JD.com, China’s leading online retailer and one of the largest smart hardware distributors, reported a total of 8.66 million units of smart hardware sold in 2014. Total orders saw a 280% year-over-year increase to 6.75 million.
Mi Band, a Fitbit Flex-like activity tracker developed by a Xiaomi-funded startup, announced shipment of 6 million units in June 2015, less than one year since its launch.
Cuptime, a Vessyl-style smart cup, shipped 160, 000 units in sixteen months since it started its crowdfunding campaign. (Chinese article)
And it’s not confined to local products either. As the market globalizes, Chinese consumers have developed a taste for western brand names.
Even though ‘Shanzhai’ (meaning knock off) versions of smartwatches had been available in China long before the official launch of the Apple Watch, Chinese consumers purchased one million units of the Apple product within three months of its launch, accounting for one fifth of the total shipments, according to the estimates by research firm RedTech Advisors and TalkingData. And RedTech concludes that the recent slowing sales in China aren’t due to demand but supply.
China also became the number one market for Shine, the fitness tracker developed by the U.S.-based maker Misfit, after it had partnered up with the leading local online retailer JD.com and offline electronics retailers, even though it’s priced way higher than average Chinese activity trackers.
The Smart Hardware Sector is Attracting Big Investments.
Huami, the maker of the Mi Band and Xiaomi’s exclusive partner in wearables, announced a US$35 million Series B funding from investors including Sequoia Capital in late 2014, valuing the startup at US$300 million. Codoon announced US$30 million Series B round of funding in November 2014.
Chinese Crowdfunding platforms, which are modeled the American ones, have become well-accepted. Low-cost Android phone maker Dakele managed to raise more than RMB16 million (about US$2.6m) within half an hour in a campaign on JD.com’s crowdfunding platform in late 2014.
Also, Chinese investors have begun investing in western hardware products which they expect to sell in China. JD.com, Xiaomi, Shunwei Capital Partners (the venture capital firm co-funded by Xiaomi CEO Lei Jun) and GGV Capital, participated in a US$40 million Series C funding in Misfit.
Segway, the US-based personal transportation device maker founded way back in 2001, has been acquired by its young Chinese imitator Ninebot with funding support from Chinese investors including Xiaomi and Sequoia Capital.
A Chance to Beat the Copycats
Shanzhai, the term born to refer to knockoff electronics produced in China, is unsurprisingly still a problem that a majority of smart hardware products on the market are to some extent imitators of western creations. And the enforcing intellectual property rights is still particularly difficult in China.
In the smart hardware economy, the practice of Shanzhai can start as early as a Kickstarter or Indiegogo campaign begins. Pressy would find the images of their products on Chinese e-commerce site Alibaba.com shortly after they successfully raised funding on Kickstarter. Not long after that similar projects appeared on Chinese crowdfunding sites.
But it’s not that Chinese consumers always choose Shanzhai products over the original. They actually prefer western brands which many think implies social status or good taste. And price is becoming less of an object for China’s growing middle class.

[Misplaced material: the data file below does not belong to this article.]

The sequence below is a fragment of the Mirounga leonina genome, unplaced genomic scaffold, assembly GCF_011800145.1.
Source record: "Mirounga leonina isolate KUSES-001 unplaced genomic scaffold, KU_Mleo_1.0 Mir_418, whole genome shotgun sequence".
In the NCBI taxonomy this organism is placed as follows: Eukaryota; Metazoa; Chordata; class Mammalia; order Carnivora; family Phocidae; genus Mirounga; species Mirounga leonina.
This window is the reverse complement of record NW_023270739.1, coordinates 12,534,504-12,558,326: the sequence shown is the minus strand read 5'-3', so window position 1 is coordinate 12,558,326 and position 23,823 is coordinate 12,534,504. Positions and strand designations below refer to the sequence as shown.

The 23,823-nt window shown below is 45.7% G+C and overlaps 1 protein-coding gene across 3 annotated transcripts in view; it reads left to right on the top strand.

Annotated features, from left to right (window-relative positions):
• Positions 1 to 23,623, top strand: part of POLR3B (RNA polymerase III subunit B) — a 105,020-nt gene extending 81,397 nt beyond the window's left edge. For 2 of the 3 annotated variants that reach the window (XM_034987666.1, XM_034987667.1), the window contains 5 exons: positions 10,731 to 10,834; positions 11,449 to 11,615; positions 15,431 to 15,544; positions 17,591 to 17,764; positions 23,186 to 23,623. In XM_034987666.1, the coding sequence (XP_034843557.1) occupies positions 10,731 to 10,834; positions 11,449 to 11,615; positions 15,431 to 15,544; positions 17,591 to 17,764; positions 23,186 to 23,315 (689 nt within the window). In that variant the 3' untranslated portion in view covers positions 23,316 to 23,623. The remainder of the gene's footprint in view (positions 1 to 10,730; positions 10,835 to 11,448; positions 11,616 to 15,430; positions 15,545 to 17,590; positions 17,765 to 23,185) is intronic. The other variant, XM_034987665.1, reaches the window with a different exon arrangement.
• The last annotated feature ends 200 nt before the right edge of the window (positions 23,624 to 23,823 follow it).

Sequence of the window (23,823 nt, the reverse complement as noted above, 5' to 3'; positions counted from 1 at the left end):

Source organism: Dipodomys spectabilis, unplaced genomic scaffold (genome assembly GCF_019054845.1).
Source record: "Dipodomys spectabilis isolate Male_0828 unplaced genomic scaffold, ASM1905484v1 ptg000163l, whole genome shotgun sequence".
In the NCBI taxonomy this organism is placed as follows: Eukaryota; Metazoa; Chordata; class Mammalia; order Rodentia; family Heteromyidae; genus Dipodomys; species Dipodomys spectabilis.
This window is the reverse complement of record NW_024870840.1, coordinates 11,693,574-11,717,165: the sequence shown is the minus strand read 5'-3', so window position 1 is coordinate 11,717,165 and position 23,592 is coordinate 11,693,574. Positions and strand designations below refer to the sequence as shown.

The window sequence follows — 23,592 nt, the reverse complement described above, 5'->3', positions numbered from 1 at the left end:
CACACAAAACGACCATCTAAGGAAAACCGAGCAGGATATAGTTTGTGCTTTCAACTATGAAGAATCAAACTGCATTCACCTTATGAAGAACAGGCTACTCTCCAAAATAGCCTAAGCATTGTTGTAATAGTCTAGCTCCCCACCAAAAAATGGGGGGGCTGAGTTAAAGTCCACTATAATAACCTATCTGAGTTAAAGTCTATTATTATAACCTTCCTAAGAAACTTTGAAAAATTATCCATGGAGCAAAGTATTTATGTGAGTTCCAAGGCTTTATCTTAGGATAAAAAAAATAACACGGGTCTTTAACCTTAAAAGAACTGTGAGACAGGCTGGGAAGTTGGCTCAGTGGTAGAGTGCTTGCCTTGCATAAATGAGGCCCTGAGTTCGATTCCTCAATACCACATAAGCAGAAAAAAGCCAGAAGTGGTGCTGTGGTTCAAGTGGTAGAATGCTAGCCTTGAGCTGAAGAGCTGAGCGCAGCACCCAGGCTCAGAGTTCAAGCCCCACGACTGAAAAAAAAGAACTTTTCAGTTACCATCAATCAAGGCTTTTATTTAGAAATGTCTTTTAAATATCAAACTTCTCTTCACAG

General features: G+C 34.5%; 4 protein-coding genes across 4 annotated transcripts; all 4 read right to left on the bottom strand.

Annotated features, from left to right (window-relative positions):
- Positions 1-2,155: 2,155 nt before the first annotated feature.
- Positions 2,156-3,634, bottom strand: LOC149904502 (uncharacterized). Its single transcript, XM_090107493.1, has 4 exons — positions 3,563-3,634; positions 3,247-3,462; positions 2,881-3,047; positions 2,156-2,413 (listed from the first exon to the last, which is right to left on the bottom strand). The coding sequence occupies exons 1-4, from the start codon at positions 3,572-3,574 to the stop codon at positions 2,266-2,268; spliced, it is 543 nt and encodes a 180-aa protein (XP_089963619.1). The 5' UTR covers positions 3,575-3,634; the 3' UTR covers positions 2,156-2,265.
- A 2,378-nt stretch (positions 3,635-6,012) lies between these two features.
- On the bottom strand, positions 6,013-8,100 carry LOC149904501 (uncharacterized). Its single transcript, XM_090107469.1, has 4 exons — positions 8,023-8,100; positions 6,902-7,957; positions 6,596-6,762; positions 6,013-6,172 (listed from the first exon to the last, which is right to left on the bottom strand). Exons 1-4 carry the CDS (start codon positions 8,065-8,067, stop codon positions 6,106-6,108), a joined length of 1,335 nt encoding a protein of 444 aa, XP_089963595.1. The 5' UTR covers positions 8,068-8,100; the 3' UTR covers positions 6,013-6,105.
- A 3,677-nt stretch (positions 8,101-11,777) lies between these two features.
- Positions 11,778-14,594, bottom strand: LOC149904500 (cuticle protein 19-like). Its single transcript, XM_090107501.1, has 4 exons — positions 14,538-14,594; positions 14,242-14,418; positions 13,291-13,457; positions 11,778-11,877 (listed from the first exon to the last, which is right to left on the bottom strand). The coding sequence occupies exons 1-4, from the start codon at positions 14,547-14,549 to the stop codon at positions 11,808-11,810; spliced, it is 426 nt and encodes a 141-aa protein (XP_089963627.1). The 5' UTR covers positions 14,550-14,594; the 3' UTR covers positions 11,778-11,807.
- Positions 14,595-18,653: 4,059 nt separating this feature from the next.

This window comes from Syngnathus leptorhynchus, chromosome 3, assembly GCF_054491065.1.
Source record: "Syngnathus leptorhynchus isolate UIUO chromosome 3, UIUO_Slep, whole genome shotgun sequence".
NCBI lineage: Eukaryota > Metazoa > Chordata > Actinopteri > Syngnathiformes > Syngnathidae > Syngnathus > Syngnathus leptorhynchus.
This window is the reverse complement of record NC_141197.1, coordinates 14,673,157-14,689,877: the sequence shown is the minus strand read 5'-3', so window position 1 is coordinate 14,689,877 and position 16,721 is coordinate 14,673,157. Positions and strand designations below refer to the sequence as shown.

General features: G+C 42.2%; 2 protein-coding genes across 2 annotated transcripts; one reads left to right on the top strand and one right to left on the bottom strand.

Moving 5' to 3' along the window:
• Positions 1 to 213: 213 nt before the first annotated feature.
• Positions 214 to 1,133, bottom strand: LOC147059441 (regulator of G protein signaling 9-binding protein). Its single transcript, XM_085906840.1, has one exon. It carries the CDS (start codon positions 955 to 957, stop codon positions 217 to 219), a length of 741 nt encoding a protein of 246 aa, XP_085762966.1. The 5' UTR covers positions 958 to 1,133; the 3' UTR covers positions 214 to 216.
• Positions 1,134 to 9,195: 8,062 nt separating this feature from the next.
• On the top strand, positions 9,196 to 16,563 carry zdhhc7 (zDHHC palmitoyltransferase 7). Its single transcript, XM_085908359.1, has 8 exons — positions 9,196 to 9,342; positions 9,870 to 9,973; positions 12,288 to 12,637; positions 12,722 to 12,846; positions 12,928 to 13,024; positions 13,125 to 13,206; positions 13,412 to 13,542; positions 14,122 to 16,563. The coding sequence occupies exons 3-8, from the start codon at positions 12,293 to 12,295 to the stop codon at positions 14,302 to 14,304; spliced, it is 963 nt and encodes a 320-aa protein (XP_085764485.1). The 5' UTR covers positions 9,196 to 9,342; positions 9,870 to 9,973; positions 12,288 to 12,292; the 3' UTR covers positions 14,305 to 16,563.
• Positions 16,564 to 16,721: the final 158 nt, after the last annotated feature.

Shanzhai smart hardware products are mainly still available because either the original is not available in China, or some, like Pressy, lost the first-mover advantage. When Fitbit landed in China in mid-2014, a wave of Shanzhai fitness trackers had flooded the market, and Chinese consumers had no idea who led the trend. It’s no wonder the Xiaomi Mi Band, priced at fraction of that for Fitbit Flex, got traction quickly.
Now with smart hardware, the original creators can possibly run faster than Shanzhai products. First, Chinese copycats of smart gadgets actually follow a route for product development and marketing created and popularized by western makers; for instance, they gain early adopters and raise seed funding through crowdfunding sites. If Pressy conducted a crowdfunding campaign on a Chinese platform at the same time as it landed on Kickstarter, it could have at least first-mover advantage.
Also, there’re big changes in what were hard for China market entry in the old-gen electronics economy, including distribution and marketing channels. Previously smartphone makers had to work with Chinese state-owned telcos and electronics chains which foreign companies could hardly access. Now in China increasingly more electronics products including smartphones are sold online, and there are various sites for smart hardware to debut products and engage fans.
Many Chinese investors, major distributors like JD.com and some other parties in the industry are eager to bring quality western smart hardware products to China market at an early stage.
Of course the major problems with western startups, as always, are language and the difficulty in finding the right local partners who can solve problems ranging from manufacturing to copyright protection for them. Though China’s smart hardware market is actually pretty mature that there are various services to help startups to solve problems in industrial design, run launch and marketing campaigns, hire manufacturers, among other things.
- China’s Smart Hardware Landscape 1: JD’s Super Incubator
- China’s Smart Hardware Landscape 2: The Xiaomi Model
- China’s Smart Hardware Landscape 3: A New Game Created by WeChat
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